I can’t tell you how many times I was asked, near the middle to end of my career, if I was thinking of having a family or if I was married. And having male journalists tell me it would be an advantage if I had a kid. I remember [talking to] one guy straight one day and saying, “Have you ever talked to Marla Runyan about what it’s like to have kids? It sounds really hard.” [Meanwhile] some man who is a running nerd is thinking about and reading about a weird genetic boost. It doesn’t really have the same practical effect, if you actually talk to women. I think there were just a lot of people who hadn’t met somebody like me, because I was a first and only, so I feel like I got a lot of weird questions.

I definitely feel like people didn’t even think I spoke English some of the time, so people wouldn’t bother to talk to me about things. It bothered me a little bit, but I also feel like it created a safe space because the less crazy conversations you’re having, the more you can just focus on the things that are important, which was my running career, and the fulfillment that I was getting out of participating in a sport that I really loved. And doing all the cool things that come with it, like being able to travel, and make new friends, and push my body, and just having a lot of self-reliance, inner strength, and mental focus.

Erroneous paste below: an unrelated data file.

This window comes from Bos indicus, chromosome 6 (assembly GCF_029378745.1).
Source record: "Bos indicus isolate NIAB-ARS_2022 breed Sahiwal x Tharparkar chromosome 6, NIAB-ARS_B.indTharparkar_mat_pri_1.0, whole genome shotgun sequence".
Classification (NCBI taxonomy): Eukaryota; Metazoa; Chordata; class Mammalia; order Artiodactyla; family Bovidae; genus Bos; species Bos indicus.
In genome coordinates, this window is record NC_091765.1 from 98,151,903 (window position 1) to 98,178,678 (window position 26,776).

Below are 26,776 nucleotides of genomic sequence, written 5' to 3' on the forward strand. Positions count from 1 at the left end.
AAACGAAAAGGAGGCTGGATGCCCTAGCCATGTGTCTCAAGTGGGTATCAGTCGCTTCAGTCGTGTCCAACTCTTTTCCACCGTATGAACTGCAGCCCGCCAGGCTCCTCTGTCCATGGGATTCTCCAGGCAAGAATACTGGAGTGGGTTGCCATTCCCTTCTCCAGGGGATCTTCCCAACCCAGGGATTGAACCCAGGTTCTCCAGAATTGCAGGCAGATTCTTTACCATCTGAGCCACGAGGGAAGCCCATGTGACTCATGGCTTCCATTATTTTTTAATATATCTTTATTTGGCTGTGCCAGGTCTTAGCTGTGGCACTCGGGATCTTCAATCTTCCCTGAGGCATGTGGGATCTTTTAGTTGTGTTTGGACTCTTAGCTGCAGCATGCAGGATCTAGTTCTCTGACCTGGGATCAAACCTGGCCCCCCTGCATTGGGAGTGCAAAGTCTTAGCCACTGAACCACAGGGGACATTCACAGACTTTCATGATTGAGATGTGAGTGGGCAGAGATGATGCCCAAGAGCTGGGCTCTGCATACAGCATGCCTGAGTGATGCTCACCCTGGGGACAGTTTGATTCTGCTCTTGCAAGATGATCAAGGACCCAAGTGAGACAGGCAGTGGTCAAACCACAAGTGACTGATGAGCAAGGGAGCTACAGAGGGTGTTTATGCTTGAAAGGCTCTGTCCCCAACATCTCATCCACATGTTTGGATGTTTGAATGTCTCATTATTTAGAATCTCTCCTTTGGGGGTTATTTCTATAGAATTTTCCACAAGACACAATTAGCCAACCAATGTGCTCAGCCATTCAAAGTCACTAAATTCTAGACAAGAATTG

I feel like I’ve spent so much time not really talking about this kind of stuff until now with folks, because I don’t want it to take away from all of the things that I’m so grateful for. Running and my family have given me so much. But [how she was treated] because of who I am, that has also stuck with me. It’s made me tough, too… I didn’t necessarily think that it held me back, but I have to think, now that we’re chatting about this, how could it not? If people are constantly thinking that deep down, Samia Akbar is a Moroccan. I’m going to keep pressing her and she’s going to tell me that her mom is actually from [somewhere else]. It really wasn’t my problem, but for those people that really cared to ask and really just had to know, it was clearly a barrier for them in really connecting with me or seeing me as somebody who represented them in the United States of America.